Maturity refers to the physiological age of the animal rather than the chronological age. Because the chronological age is virtually never known, physiological maturity is used; and the indicators are bone characteristics, ossification of cartilage, color and texture of ribeye muscle. Cartilage becomes bone, lean color darkens and texture becomes coarser with increasing age. Cartilage and bone maturity receives more emphasis because lean color and texture can be affected by other postmortem factors.
Cartilage evaluated in determining beef carcass physiological maturity are those associated with the vertebrae of the backbone, except the cervical (neck). Thus the cartilage between and on the dorsal edges of the individual sacral and lumbar vertebrae as well as the cartilage located on the dorsal surface of the spinous processes of the thoracic vertebrae (buttons). Cartilage in all these areas are considered in arriving at the maturity group. The buttons are the most prominent, softest and least ossified in the younger carcasses. As maturity proceeds from A to E, progressively more and more ossification becomes evident. Ribs are quite round and red in A maturity carcasses, whereas E maturity carcasses have wide and flat ribs. Redness of the ribs gradually decreases with advancing age in C maturity, and they generally become white in color because they no longer manufacture red blood cells and remain white thereafter. Color and texture of the longissimus muscle are used to determine carcass maturity when these characteristics differ sufficiently from normal.
There is a posterior-anterior progression in maturity. Thus, ossification begins in the sacral region and with advancing age proceeds to the lumbar region and then even later it begins in the thoracic region (buttons) of the carcass. Because of this posterior-anterior progression of ossification, even young A maturity carcasses will have some ossification in the sacral cartilage.
In terms of chronological age, the buttons begin to ossify at 30 months of age. Determine age using thoracic buttons. When the percentage ossification of the cartilage reaches 10, 35, 70, and 90 percent, the maturity is B, C, D, and E, respectively.
Carcasses are stratified into five maturity groups, based on the estimated age of the live animal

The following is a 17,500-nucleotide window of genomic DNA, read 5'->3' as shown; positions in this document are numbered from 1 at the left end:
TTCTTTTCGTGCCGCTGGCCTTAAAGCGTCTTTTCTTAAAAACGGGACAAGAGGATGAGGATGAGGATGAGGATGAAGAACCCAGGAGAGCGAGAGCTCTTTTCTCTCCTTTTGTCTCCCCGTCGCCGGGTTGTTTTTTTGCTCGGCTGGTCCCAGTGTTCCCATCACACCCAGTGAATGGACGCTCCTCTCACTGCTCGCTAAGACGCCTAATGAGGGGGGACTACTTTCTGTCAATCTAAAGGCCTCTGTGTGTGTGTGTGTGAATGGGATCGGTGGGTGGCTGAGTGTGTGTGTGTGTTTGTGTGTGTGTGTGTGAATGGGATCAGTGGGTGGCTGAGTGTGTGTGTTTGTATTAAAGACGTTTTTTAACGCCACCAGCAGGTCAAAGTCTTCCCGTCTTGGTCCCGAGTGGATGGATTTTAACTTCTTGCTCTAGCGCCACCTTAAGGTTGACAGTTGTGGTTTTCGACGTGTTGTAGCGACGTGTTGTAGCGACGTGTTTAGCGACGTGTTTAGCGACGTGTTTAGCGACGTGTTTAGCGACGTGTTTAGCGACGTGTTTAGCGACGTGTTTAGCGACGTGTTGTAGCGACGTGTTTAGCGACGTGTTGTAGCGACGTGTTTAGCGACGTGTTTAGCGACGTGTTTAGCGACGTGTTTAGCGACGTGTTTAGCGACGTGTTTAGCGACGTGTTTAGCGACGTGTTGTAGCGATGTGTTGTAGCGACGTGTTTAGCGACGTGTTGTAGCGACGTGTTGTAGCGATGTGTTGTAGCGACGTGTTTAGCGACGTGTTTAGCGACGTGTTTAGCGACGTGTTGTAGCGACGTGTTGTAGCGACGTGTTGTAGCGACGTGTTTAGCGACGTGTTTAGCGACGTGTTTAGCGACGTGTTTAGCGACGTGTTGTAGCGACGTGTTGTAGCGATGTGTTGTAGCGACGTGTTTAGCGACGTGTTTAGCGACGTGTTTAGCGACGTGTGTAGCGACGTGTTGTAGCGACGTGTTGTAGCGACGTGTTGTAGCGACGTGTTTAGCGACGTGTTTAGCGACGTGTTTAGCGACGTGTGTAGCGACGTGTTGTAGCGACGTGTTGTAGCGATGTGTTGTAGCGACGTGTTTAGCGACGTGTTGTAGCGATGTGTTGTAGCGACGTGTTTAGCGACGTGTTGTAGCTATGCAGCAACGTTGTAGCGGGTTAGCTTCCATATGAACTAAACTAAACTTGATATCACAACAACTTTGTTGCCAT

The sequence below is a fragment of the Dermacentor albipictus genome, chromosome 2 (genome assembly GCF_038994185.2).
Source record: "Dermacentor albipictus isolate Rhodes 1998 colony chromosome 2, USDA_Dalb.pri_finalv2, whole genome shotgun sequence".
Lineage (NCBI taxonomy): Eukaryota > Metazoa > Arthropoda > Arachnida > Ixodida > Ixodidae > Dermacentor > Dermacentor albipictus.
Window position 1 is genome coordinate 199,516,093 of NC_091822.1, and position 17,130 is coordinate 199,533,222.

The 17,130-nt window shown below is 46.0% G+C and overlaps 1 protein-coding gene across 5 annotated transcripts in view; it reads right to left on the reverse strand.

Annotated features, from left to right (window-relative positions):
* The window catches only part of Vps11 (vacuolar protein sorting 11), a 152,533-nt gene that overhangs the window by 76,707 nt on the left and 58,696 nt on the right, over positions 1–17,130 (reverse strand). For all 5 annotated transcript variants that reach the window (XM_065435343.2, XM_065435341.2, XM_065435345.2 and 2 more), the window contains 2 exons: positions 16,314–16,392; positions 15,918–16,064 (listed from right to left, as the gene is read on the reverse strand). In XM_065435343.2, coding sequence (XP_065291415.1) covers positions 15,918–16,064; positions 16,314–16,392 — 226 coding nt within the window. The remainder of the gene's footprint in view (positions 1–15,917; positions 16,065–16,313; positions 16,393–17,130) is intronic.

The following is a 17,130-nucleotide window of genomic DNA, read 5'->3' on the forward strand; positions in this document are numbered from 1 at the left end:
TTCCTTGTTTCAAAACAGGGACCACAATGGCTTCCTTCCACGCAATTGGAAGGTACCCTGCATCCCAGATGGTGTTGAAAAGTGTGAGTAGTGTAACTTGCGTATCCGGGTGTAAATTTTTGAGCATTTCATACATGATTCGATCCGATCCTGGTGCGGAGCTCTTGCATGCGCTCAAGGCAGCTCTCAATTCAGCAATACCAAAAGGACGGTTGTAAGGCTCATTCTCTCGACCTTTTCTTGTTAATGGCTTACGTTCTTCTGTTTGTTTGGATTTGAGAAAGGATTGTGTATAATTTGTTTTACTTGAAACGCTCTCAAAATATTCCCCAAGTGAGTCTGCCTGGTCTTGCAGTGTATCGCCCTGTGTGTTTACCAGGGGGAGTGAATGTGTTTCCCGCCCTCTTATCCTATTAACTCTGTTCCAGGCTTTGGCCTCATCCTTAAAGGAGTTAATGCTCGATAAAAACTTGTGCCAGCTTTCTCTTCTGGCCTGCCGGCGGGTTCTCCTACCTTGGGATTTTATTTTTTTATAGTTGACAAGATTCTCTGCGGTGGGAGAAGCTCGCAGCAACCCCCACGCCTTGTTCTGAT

Approximate live age
9 – 30 mos.
30 – 42 mos.
42 – 72 mos.
72 – 96 mos.
> 96 mos.
Sacral vertebrae (first to ossify)
Thoracic vertebrae (buttons – last to ossify)
Size and shape of the rib bones
Condition of bones
Ossification of the vertebral column
Nearly completely ossified
Considerable ossification (outlines of buttons are still visible)
Extensive ossification (outlines of buttons are barely visible)
Condition of the bodies of the split chine bones:
A- Red, porous and soft
B- Slightly red and slightly soft
C- Tinged with red, slightly hard
D- Rather white, moderately hard
E- White, nonporous, extremely hard
Appearance of the ribs:
A- Narrow and oval
B- Slightly wide and slightly flat
C- Slightly wide and moderately flat
D- Moderately wide and flat
E- Wide and flat
Color and Texture – As maturity increases, lean becomes darker in color and coarser in texture
Lean Maturity Descriptions
Light cherry-red to slightly dark red
Moderately light red to moderately dark red
Moderately dark red to dark red
Dark red to very dark red
Balancing lean maturity and bone maturity:
Use a simple average when bone and lean maturities are within 40 units of each other.
When there is more than 40 units difference in lean and bone maturity, average the two maturities and adjust the average 10% toward the bone except when:
Crossing the B/C line
If the average of the lean and bone maturities doesn’t move across the B/C line from the bone maturity side (e.g., Bone = B and Lean = C with the average being B or Bone = C and Lean = B with the average being C); average the two maturities and adjust the average to the nearest 10% toward the bone.
If the bone and lean maturities are not considerably different, but one is in B maturity and the other in C maturity and the average of the two moves across the B/C line from the bone maturity side, the overall maturity will be on the side of bone maturity — it will be either B-100 or C-00.
In no case may overall maturity be more than one full maturity group different than bone maturity. A80 lean + D20 skeletal = C20 overall.
Determination of Final Quality Grade:
After the degree of maturity and marbling has been determined, these two factors are combined to arrive at the Final Quality Grade. The fundamentals involved in applying quality grades are learning the degrees of marbling in order from lowest to highest and minimum marbling degrees for each maturity group and understanding the relationship between marbling and maturity in each quality grade.
Step-Wise Procedure for Quality Grading Beef Carcasses
1. Determine carcass skeletal maturity by evaluating the degree of skeletal ossification in the top three thoracic vertebra (buttons), and the sacral and lumbar vertebra. Also evaluate the color and shape of the ribs. Determine lean maturity by evaluating the color and texture of the lean in the ribeye exposed between the 12th and 13th ribs.
3. Determine lean firmness to ensure that the minimum degree of firmness specified for each maturity group is met.
Table illustrating the minimum marbling score requirements for USDA quality grades within each final maturity group
Final maturity score
USDA Quality Grade
AB = Abundant; MAB = Moderately Abundant; SLAB = Slightly Abundant; MD = Moderate; MT = Modest; SM = Small; SL = Slight; TR = Traces; PD = Practically Devoid. Carcasses with B, C, D, or E final maturity scores require an increasing amount of marbling as maturity increases to remain in the same quality grade. Carcasses having B final maturity scores with Small and Slight marbling must grade U.S. Standard. There is no U.S. Select grade for B maturity carcasses.